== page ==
Russian and Chinese Bombers Conducted Joint Patrol Operations: Apart from the United States, Russia and China are the only nations that still operate long-range strategic bombers – and on Wednesday the two countries conducted an eight-hour-long joint patrol over the Sea of Japan and the East China Sea.
The aircraft included a Russian Tupolev Tu-95 (NATO reporting name “Bear”) and a Chinese Xian H-6, a licensed version of the Soviet-designed Tupolev Tu-16 (NATO reporting name “Badger”).
In addition to flying together over the neutral waters, the strategic bombers also made cross-landings at the airfields of both countries for the first joint aerial patrol.
China’s Defense Ministry described Wednesday’s patrols as a “routine” part of an annual cooperation plan between the two militaries.
“For the first time in the history of aerial patrolling, Russian aircraft landed at an airfield in the People’s Republic of China and Chinese planes landed at an airfield on the territory of the Russian Federation,” the Russian Ministry of Defense said in a statement, reported by Tass.
It added that fighter jets of the two nations escorted the strategic missile-carrying bombers at some stages of the aerial patrol.
“In the course of accomplishing their missions, the aircraft of both countries acted in strict compliance with the provisions of international law. There were no violations of the airspace of foreign states,” the ministry said, and further stressed that the strategic bombers conducted their joint aerial patrol as part of the 2022 military cooperation plan and that the flight was not directed against any third countries.
After their joint aerial patrol, all the aircraft would return to their home airfields, the ministry stated.
Tu-95: The Russian Bear
The Tupolev Tu-95 was first flown in 1952 and is now among the oldest aircraft designs still in service with the Russian military. The Bear is also the only propeller-powered bomber in service anywhere in the world today.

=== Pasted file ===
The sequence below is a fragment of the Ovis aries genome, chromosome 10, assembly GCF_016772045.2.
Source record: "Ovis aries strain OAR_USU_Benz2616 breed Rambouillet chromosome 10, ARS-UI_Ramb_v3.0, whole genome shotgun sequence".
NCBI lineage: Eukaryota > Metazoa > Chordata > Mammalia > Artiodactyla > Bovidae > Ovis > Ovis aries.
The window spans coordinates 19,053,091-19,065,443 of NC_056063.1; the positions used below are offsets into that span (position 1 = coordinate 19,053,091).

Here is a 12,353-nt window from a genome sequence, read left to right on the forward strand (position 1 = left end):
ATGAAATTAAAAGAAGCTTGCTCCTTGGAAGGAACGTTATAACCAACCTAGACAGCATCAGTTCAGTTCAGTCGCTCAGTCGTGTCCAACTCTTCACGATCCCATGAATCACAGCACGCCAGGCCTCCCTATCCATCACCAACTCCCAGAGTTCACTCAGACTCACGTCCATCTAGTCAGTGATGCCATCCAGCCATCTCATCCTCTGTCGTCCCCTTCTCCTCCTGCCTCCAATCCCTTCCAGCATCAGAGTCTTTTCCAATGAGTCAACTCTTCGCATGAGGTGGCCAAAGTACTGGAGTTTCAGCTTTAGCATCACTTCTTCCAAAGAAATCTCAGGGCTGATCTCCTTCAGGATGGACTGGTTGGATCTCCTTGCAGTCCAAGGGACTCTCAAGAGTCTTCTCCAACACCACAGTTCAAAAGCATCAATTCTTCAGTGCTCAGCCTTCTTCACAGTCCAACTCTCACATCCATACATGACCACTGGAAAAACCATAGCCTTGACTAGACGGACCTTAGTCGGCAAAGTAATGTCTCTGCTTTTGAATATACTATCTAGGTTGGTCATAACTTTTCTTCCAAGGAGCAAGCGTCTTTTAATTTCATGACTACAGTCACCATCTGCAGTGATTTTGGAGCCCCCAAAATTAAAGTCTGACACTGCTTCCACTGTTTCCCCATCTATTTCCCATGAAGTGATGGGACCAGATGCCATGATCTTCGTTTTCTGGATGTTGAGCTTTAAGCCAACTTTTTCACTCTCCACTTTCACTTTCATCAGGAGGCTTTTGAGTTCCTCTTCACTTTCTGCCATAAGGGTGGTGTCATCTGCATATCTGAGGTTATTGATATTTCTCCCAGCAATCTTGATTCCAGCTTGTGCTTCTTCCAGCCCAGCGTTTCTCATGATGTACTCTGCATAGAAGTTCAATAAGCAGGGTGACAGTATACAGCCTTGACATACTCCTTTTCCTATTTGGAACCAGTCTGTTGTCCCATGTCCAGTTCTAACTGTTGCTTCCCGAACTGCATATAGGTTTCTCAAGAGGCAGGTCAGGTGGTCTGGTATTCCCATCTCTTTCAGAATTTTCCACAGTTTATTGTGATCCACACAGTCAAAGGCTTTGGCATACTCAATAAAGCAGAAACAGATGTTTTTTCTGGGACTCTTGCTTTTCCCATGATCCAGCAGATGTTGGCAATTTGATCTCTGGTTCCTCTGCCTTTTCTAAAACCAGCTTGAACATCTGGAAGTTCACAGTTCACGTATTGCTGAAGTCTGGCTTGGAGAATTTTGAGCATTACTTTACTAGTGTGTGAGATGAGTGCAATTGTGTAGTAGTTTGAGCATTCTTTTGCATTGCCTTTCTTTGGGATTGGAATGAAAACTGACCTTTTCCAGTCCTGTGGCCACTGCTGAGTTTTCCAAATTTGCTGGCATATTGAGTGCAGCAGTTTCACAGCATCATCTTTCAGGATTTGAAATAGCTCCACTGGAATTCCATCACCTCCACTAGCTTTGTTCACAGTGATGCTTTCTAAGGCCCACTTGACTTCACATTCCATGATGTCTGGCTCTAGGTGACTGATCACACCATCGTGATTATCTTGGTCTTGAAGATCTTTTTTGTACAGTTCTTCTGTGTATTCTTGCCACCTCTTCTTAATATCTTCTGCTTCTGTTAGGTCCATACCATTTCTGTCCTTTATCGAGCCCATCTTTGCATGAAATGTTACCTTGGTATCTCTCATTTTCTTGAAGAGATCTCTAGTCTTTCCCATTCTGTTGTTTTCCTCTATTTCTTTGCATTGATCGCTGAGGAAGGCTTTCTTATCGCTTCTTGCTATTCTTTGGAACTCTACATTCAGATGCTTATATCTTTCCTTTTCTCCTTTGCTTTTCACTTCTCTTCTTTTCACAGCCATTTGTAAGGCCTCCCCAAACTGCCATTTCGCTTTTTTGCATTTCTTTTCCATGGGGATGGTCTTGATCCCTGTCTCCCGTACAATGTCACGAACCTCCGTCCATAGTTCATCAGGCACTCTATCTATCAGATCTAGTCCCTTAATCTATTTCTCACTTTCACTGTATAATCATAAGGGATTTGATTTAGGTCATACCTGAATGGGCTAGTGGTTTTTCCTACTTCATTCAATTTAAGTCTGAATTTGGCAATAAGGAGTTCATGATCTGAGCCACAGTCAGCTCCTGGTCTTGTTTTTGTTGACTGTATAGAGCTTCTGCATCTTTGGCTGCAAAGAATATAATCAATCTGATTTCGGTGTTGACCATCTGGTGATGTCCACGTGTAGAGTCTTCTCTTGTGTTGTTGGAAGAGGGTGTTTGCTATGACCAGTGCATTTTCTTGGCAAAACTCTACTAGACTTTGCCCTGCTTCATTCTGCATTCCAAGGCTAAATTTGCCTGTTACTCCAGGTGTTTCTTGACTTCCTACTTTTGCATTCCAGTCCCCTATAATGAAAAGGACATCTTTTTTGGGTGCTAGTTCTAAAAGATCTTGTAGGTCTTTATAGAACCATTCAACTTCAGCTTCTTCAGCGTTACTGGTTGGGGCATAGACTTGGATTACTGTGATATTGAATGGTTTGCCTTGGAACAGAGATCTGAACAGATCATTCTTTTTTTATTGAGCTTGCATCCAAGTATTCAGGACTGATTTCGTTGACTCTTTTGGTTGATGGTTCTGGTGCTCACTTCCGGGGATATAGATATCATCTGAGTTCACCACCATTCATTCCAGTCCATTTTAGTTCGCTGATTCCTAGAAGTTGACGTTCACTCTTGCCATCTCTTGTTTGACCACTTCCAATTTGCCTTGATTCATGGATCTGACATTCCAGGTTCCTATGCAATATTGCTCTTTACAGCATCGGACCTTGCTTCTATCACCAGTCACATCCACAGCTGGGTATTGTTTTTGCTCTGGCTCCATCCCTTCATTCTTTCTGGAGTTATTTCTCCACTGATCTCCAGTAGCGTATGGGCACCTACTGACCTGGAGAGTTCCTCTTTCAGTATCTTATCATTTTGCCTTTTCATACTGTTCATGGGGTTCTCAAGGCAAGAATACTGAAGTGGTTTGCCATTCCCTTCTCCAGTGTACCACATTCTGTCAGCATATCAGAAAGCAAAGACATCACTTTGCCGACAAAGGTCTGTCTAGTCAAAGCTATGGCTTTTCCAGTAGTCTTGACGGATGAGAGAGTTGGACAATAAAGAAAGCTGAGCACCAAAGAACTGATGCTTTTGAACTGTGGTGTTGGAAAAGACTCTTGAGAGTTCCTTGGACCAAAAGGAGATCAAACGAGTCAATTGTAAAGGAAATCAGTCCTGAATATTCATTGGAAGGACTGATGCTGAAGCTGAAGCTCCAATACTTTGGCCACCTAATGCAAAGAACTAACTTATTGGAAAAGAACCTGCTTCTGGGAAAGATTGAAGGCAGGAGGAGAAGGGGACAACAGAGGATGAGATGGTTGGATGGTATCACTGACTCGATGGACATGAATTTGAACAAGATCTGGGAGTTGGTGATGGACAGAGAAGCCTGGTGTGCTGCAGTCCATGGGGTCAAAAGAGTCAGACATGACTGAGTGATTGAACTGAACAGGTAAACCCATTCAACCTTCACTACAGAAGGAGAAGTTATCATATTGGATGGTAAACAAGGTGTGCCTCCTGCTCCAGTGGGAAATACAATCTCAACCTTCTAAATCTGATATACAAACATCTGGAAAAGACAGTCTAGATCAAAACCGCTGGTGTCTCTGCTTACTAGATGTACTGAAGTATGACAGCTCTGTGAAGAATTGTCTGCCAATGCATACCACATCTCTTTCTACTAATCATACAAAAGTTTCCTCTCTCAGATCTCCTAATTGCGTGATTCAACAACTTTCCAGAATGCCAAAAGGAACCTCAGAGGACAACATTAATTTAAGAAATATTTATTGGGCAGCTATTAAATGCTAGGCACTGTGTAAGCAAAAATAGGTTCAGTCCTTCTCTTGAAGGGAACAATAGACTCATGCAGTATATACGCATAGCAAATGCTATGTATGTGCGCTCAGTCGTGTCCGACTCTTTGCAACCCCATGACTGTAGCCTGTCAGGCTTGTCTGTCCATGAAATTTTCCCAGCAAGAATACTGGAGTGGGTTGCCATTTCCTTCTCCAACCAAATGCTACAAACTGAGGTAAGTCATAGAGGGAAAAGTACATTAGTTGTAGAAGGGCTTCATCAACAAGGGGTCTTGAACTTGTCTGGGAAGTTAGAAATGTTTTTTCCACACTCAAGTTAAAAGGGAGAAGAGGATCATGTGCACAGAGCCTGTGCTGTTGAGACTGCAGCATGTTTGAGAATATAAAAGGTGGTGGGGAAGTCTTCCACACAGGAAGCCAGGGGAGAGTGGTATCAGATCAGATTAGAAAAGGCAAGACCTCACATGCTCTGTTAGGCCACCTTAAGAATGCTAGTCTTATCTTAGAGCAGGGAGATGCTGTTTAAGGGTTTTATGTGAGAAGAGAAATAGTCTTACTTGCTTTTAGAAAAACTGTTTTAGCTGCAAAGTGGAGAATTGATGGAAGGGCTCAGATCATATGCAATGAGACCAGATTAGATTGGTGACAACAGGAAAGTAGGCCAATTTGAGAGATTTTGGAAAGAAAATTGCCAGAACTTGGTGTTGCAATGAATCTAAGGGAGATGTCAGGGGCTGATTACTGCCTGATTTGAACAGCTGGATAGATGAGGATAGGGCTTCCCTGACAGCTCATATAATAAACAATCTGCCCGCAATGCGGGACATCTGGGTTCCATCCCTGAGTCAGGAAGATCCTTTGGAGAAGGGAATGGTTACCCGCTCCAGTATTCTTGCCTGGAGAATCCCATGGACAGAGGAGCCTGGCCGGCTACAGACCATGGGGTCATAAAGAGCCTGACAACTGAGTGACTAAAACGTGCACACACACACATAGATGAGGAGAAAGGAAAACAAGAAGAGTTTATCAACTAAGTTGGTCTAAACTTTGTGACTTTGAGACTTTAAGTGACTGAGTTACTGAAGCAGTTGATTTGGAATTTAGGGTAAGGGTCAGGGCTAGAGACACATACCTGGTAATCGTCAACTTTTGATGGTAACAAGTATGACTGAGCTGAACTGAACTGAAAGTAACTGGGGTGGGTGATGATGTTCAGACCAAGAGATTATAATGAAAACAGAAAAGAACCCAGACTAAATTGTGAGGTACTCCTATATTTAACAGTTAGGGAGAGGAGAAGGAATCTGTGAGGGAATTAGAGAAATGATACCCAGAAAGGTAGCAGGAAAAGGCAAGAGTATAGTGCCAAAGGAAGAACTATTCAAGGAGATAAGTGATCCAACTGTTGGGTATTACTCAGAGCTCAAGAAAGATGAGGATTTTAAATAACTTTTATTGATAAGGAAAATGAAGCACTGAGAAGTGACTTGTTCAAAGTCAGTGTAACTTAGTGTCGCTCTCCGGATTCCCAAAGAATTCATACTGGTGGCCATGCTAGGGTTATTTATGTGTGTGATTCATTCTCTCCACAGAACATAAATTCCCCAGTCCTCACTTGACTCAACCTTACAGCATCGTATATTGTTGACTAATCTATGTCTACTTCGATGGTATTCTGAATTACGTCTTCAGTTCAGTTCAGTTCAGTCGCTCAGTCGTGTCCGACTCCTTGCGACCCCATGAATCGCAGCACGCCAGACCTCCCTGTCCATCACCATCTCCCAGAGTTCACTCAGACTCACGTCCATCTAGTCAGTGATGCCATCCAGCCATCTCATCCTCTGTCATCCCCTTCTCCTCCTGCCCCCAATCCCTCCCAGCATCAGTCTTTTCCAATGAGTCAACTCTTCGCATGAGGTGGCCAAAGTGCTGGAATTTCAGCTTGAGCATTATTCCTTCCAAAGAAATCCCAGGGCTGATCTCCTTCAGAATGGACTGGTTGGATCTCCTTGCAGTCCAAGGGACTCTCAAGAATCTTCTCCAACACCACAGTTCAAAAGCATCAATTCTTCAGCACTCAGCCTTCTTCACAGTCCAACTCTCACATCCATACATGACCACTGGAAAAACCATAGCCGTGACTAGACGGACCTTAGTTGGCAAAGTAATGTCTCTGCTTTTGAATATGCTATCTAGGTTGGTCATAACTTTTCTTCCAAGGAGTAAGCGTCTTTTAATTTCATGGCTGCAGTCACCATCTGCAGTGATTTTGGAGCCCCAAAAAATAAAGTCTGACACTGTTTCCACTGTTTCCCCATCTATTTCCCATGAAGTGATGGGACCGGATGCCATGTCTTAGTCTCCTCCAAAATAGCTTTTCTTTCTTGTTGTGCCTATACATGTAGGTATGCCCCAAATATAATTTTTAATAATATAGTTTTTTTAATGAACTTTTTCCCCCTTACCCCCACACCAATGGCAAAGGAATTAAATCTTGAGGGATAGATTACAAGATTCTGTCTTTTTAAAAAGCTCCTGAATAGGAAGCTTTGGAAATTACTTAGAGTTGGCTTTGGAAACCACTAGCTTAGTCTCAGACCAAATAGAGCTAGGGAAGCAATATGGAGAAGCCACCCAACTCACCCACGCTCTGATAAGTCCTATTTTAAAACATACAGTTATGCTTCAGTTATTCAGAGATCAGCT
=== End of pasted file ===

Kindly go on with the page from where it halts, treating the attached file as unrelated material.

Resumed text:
However, despite the age of the platform, it is a highly-capable bomber – and much like the United States Air Force’s B-52 Stratofortress, it has been steadily upgraded and will likely remain in service well into the 2040s or later.
The four-engine propeller plane was developed in the 1950s after Soviet military planners had requested a four-engine bomber that could fly five thousand miles and hit targets across the United States.
The choice of propeller-driven engines was made due to the fact that jet engines of the time burned through fuel too quickly, and the Soviet Air Force lacked the capability to refuel its bombers in flight. The Tu-95 has a range greater than 15,000km (9,300 miles).
H-6: The Chinese Badger
Beijing currently maintains the largest single-family of bombers in service with its Xian H-6. More than 260 were built since 1959, and it is believed that at least 230 remain operational.
In fact, the U.S. Air Forces’ B-52 and China’s People’s Liberation Army Air Force H-6 now account for 60 percent of all bombers currently in service globally.
The H-6 is a dual conventional and nuclear threat aircraft. Several of the bombers have landed in the past on disputed territory such as Woody Island in the Paracels group of islands, rocks, reefs, and atolls in the northwestern part of the South China Sea, to which Beijing lays claim.
Closer Ties Between Beijing and Moscow
This week’s patrol followed a series of joint drills intended to showcase growing military cooperation between Moscow and Beijing as they both face increased tensions with the United States.
It was in September that Beijing deployed more than 2,000 troops along with more than 300 military vehicles, 21 combat aircraft, and three warships to take part in a large-scale joint exercise with Russian forces.
The maneuvers marked the first time that Beijing had sent units from three branches of its military to take part in a single drill with Kremlin forces.
Defense cooperation between the two nations has increased in recent years, and Beijing had previously declared a “no limits” friendship with Moscow – and has to date refused to criticize Russia’s invasion of Ukraine.
Instead, China has cast blame on the United States and NATO for provoking Moscow, while Beijing has also blasted the punishing sanctions that have been imposed on Russia.
China has further become one of the largest customers of Russian oil and gas, and its purchases in 2022 are more than double that of last year – in part as Chinese importers have taken advantage of discounts offered by Moscow. Russia overtook Saudi Arabia to become China’s top oil provider in June.
A Senior Editor for 19FortyFive, Peter Suciu is a Michigan-based writer. He has contributed to more than four dozen magazines, newspapers, and websites with over 3,000 published pieces over a twenty-year career in journalism. He regularly writes about military hardware, firearms history, cybersecurity, and international affairs. Peter is also a Contributing Writer for Forbes and Clearance Jobs. You can follow him on Twitter: @PeterSuciu.
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